News - Local Philadelphia

Lots of shock, but little damage in Philly after earthquake

Local Philadelphia

Erin Wright, Yahoo! Philly Editor

It might have felt as if a neighbor had turned the music up too loud, again, but generally, even the loudest tunes don't make entire buildings in Philadelphia shake.

Yet that's what happened in Washington, D.C., Philadelphia, New York and many points south, north and west on Tuesday. Buildings, monuments, and people trembled while as the earth did as many East Coasters got their first taste of what an earthquake was like. Yes, an earthquake -- you know, the thing people usually associate with the West Coast and use as justification as to why they could never, never live out there? Yes, that actually happened here on the East Coast, and people in the three cities above are still buzzing about it.

Of course, as when all huge things happen, social media went crazy, with tons of people in the affected areas taking to the Internet to get confirmation, commiserate, and just air out their disbelief on a very large, very public stage.

"DID WE JUST LIVETWEET AN EARTHQUAKE?"

"Whoa ... anyone feel that?"

"My building just shook ..."

"This is Philly! Philly?! What the --- is going on?"

"Anybody know if the subways are running?"

"I thought our Olinemen were running up n down the halls.... Guess not" <--- Kurt Coleman, live-Tweeting from the Eagles locker room.

According to the U.S. Geological Survey website and wire reports, what was going on, was a 5.9-magnitude quake that struck about 34 miles west of Richmond, Virginia,  sending tremors up the coast to D.C., Philly and New York.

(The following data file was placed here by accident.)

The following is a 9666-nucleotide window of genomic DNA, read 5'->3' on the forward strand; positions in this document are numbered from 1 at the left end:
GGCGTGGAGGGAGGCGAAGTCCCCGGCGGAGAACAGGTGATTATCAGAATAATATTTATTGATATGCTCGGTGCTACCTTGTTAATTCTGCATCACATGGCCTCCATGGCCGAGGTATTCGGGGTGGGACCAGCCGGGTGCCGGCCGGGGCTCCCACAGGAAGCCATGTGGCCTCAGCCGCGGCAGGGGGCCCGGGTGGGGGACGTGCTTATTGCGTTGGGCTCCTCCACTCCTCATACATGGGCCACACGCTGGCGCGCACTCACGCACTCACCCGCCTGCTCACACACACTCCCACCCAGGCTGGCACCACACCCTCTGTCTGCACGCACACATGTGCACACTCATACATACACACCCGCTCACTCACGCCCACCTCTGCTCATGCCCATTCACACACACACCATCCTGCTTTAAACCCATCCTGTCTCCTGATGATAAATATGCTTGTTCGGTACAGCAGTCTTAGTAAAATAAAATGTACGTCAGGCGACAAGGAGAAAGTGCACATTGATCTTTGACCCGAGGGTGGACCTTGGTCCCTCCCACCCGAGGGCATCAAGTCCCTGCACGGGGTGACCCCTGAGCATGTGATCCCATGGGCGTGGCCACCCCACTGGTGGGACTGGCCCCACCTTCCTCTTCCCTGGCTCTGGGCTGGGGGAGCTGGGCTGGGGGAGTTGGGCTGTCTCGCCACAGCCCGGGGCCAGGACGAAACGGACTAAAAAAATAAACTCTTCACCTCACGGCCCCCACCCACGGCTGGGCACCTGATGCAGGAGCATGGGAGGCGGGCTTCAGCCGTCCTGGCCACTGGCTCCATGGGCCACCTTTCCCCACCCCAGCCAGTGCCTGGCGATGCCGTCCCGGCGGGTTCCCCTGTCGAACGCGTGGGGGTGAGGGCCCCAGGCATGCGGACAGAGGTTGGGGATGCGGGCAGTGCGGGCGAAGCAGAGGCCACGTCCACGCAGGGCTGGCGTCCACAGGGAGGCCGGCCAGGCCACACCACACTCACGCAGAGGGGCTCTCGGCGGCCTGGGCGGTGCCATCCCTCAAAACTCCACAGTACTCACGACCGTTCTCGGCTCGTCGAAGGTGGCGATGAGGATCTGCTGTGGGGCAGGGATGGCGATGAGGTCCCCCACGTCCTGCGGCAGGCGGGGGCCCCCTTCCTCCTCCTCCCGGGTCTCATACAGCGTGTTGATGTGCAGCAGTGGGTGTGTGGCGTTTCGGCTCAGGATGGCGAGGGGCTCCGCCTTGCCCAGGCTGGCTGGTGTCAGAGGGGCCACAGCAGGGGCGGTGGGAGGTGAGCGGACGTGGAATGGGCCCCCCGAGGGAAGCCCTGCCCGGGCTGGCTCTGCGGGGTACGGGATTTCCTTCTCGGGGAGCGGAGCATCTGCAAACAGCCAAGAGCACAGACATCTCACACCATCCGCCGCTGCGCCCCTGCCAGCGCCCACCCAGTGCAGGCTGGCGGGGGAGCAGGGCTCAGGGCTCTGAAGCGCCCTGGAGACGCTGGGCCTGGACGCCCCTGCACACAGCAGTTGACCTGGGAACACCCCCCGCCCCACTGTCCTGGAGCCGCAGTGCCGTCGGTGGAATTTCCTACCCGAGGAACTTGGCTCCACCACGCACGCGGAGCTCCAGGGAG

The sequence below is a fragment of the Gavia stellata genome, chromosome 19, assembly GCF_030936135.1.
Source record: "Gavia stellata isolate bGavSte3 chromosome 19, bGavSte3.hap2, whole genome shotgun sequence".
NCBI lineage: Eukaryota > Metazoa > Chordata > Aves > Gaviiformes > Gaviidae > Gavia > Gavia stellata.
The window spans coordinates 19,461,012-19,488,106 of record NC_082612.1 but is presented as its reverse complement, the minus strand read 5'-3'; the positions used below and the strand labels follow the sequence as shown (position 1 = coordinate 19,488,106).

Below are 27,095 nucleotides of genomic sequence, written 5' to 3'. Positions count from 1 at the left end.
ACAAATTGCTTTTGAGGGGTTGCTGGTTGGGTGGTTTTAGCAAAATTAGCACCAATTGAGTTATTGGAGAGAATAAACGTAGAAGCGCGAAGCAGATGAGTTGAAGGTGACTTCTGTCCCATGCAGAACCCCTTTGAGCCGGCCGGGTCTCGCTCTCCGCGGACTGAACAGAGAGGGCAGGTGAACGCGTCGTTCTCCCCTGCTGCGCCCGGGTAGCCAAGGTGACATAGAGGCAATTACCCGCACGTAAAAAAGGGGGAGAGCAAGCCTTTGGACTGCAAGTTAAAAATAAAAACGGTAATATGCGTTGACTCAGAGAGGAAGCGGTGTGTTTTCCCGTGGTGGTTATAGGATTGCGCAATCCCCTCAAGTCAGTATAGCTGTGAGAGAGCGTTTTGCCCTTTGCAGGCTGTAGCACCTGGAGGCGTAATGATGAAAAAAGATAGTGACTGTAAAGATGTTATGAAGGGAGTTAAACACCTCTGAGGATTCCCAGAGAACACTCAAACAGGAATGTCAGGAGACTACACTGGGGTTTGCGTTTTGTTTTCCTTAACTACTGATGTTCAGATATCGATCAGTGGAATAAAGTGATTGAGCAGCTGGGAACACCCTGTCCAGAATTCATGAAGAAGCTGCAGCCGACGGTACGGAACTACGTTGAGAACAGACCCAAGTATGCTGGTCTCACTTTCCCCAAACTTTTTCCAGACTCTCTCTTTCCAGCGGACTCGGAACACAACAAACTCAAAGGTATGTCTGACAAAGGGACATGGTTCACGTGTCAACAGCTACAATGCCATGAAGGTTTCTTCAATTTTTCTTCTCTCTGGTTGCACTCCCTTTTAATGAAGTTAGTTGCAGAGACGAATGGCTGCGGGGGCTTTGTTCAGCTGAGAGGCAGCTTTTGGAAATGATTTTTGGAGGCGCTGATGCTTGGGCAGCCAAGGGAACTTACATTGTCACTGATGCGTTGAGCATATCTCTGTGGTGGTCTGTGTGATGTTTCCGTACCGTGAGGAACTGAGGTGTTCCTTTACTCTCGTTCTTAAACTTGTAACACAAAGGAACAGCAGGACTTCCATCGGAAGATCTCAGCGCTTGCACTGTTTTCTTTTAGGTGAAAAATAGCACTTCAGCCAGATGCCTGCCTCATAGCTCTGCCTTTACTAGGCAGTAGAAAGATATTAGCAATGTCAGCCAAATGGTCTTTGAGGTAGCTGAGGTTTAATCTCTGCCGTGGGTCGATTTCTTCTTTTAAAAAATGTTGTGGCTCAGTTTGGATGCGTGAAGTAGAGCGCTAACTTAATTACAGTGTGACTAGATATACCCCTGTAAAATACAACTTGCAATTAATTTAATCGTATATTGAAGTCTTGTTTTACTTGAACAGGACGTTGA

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Across Philly, visitors and residents stopped dead in their tracks, some holding on to poles and tethered bicycles as the ground rolled beneath their feet. After it was all over, people streamed out into the streets, inspecting cracked windows and snapping cellphone pictures.

Those in Atlantic City were a little more pragmatic. The boardwalk rocked, but reports are that gamblers at the Hilton felt the tremors and shrugged them off, maybe feeling they had more to lose at the tables than in a mild earthquake.

The Comcast Center closed down early and all City Council employees sent home for the day, though Mayor Nutter has said there was no major damage to any government buildings and city workers are clear to resume their duties. SEPTA was running behind schedule (usually don't need an earthquake for that to happen, though), but according to their website, speed restrictions have been lifted and all is well. And for those who were a little concerned, no worries: there WILL be baseball tonight at Citizens' Bank Park.

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